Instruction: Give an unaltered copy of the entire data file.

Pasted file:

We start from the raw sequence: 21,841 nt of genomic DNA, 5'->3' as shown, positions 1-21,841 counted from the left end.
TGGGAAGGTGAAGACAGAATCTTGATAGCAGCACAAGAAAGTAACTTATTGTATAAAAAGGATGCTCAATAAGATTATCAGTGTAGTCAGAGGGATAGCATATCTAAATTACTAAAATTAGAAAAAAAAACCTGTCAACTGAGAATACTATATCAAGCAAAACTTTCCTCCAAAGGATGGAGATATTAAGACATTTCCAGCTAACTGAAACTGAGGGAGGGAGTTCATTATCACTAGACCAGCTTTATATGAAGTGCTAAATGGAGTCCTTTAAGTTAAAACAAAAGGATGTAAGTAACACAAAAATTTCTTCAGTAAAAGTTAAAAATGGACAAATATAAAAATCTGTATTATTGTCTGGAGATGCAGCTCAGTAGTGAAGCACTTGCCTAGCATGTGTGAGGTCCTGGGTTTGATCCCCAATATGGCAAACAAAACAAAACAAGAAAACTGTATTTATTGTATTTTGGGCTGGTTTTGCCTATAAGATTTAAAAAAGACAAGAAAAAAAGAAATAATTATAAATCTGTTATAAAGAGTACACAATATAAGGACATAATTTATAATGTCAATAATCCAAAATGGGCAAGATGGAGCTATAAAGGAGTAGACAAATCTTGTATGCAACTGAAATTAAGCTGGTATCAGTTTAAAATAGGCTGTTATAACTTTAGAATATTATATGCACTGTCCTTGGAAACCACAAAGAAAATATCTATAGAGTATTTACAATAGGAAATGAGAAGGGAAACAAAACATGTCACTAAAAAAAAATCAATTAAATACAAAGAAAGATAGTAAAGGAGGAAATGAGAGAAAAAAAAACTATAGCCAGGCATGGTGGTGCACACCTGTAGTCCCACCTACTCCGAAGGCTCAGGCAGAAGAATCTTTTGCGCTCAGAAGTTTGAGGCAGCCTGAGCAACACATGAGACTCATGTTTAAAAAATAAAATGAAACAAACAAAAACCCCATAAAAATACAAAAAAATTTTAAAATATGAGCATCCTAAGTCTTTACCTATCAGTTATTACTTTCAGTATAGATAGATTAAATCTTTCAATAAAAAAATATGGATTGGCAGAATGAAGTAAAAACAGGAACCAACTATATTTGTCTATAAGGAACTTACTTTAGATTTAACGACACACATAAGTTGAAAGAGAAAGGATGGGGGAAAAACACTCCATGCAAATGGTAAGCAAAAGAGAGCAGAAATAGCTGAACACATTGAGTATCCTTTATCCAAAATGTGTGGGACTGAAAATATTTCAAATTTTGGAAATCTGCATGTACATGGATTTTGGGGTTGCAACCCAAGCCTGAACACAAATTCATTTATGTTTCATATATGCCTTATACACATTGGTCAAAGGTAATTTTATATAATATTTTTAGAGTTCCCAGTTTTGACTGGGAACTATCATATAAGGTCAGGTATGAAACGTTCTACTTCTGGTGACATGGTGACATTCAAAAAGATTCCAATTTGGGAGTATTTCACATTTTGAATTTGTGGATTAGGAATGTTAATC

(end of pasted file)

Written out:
We start from the raw sequence: 21,841 nt of genomic DNA, 5'->3' as shown, positions 1-21,841 counted from the left end.
TGGGAAGGTGAAGACAGAATCTTGATAGCAGCACAAGAAAGTAACTTATTGTATAAAAAGGATGCTCAATAAGATTATCAGTGTAGTCAGAGGGATAGCATATCTAAATTACTAAAATTAGAAAAAAAAACCTGTCAACTGAGAATACTATATCAAGCAAAACTTTCCTCCAAAGGATGGAGATATTAAGACATTTCCAGCTAACTGAAACTGAGGGAGGGAGTTCATTATCACTAGACCAGCTTTATATGAAGTGCTAAATGGAGTCCTTTAAGTTAAAACAAAAGGATGTAAGTAACACAAAAATTTCTTCAGTAAAAGTTAAAAATGGACAAATATAAAAATCTGTATTATTGTCTGGAGATGCAGCTCAGTAGTGAAGCACTTGCCTAGCATGTGTGAGGTCCTGGGTTTGATCCCCAATATGGCAAACAAAACAAAACAAGAAAACTGTATTTATTGTATTTTGGGCTGGTTTTGCCTATAAGATTTAAAAAAGACAAGAAAAAAAGAAATAATTATAAATCTGTTATAAAGAGTACACAATATAAGGACATAATTTATAATGTCAATAATCCAAAATGGGCAAGATGGAGCTATAAAGGAGTAGACAAATCTTGTATGCAACTGAAATTAAGCTGGTATCAGTTTAAAATAGGCTGTTATAACTTTAGAATATTATATGCACTGTCCTTGGAAACCACAAAGAAAATATCTATAGAGTATTTACAATAGGAAATGAGAAGGGAAACAAAACATGTCACTAAAAAAAAATCAATTAAATACAAAGAAAGATAGTAAAGGAGGAAATGAGAGAAAAAAAAACTATAGCCAGGCATGGTGGTGCACACCTGTAGTCCCACCTACTCCGAAGGCTCAGGCAGAAGAATCTTTTGCGCTCAGAAGTTTGAGGCAGCCTGAGCAACACATGAGACTCATGTTTAAAAAATAAAATGAAACAAACAAAAACCCCATAAAAATACAAAAAAATTTTAAAATATGAGCATCCTAAGTCTTTACCTATCAGTTATTACTTTCAGTATAGATAGATTAAATCTTTCAATAAAAAAATATGGATTGGCAGAATGAAGTAAAAACAGGAACCAACTATATTTGTCTATAAGGAACTTACTTTAGATTTAACGACACACATAAGTTGAAAGAGAAAGGATGGGGGAAAAACACTCCATGCAAATGGTAAGCAAAAGAGAGCAGAAATAGCTGAACACATTGAGTATCCTTTATCCAAAATGTGTGGGACTGAAAATATTTCAAATTTTGGAAATCTGCATGTACATGGATTTTGGGGTTGCAACCCAAGCCTGAACACAAATTCATTTATGTTTCATATATGCCTTATACACATTGGTCAAAGGTAATTTTATATAATATTTTTAGAGTTCCCAGTTTTGACTGGGAACTATCATATAAGGTCAGGTATGAAACGTTCTACTTCTGGTGACATGGTGACATTCAAAAAGATTCCAATTTGGGAGTATTTCACATTTTGAATTTGTGGATTAGGAATGTTAATC